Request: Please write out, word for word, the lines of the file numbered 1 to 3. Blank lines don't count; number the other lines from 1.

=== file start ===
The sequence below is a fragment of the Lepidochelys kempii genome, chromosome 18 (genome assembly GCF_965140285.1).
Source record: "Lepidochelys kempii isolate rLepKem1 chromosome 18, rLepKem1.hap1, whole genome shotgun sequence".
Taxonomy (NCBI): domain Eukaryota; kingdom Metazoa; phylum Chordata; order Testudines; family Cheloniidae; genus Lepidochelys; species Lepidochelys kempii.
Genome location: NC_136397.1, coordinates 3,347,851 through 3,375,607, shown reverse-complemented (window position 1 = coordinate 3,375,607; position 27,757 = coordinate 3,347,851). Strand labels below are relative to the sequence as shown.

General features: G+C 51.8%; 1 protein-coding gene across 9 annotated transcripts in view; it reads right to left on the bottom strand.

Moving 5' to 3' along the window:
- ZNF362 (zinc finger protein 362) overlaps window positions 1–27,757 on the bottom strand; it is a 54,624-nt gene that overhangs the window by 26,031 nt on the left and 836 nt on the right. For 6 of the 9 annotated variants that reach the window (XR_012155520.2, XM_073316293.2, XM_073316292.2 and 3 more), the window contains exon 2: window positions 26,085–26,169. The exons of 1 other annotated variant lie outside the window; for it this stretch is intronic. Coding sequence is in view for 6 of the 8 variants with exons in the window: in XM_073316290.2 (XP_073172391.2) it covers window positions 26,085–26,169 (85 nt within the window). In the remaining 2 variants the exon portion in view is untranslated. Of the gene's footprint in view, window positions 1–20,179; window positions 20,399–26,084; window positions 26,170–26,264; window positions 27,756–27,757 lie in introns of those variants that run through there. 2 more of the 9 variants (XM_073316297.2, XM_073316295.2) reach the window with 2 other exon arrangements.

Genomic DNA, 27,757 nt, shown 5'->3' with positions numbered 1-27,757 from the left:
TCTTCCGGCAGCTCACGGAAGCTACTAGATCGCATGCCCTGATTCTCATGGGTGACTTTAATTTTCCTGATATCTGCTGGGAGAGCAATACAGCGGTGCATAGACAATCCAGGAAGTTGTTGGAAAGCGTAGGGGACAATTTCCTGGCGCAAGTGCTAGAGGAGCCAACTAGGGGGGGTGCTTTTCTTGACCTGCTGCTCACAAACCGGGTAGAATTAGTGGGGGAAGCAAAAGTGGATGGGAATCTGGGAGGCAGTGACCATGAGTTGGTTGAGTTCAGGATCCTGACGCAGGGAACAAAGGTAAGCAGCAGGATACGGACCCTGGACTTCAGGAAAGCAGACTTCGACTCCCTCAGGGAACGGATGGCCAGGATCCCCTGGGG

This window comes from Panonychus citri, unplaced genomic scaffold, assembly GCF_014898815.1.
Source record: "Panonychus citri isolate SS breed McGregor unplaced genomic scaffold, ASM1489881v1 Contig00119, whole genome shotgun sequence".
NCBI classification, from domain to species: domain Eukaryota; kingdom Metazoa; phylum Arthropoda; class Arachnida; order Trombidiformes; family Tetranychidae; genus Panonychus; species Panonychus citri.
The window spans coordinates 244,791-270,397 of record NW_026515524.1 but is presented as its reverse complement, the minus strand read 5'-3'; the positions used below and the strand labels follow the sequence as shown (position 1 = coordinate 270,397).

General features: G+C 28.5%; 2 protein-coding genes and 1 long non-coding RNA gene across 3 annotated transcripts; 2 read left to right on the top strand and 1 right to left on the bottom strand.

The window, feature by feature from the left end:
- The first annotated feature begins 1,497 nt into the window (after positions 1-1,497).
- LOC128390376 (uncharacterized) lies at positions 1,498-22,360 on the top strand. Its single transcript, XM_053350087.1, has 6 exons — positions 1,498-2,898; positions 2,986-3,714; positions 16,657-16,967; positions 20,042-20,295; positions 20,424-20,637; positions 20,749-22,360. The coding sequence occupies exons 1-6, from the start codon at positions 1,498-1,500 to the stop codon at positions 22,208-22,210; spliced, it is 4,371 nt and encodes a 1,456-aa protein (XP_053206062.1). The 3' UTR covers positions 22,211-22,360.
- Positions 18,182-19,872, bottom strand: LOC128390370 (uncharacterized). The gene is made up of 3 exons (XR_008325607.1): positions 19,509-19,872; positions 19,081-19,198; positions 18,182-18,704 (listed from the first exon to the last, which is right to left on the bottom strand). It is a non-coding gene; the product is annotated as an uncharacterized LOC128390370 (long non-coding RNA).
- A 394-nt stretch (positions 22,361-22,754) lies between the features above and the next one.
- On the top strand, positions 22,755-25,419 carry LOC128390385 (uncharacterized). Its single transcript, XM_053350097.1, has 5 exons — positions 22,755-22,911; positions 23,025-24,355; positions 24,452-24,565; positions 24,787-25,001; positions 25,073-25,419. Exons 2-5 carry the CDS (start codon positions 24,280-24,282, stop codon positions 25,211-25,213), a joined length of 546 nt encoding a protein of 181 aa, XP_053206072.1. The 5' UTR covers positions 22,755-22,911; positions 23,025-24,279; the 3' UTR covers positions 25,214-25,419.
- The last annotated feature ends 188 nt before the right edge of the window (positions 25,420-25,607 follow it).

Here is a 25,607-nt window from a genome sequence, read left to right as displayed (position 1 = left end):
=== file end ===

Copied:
The sequence below is a fragment of the Lepidochelys kempii genome, chromosome 18 (genome assembly GCF_965140285.1).
Source record: "Lepidochelys kempii isolate rLepKem1 chromosome 18, rLepKem1.hap1, whole genome shotgun sequence".
Taxonomy (NCBI): domain Eukaryota; kingdom Metazoa; phylum Chordata; order Testudines; family Cheloniidae; genus Lepidochelys; species Lepidochelys kempii.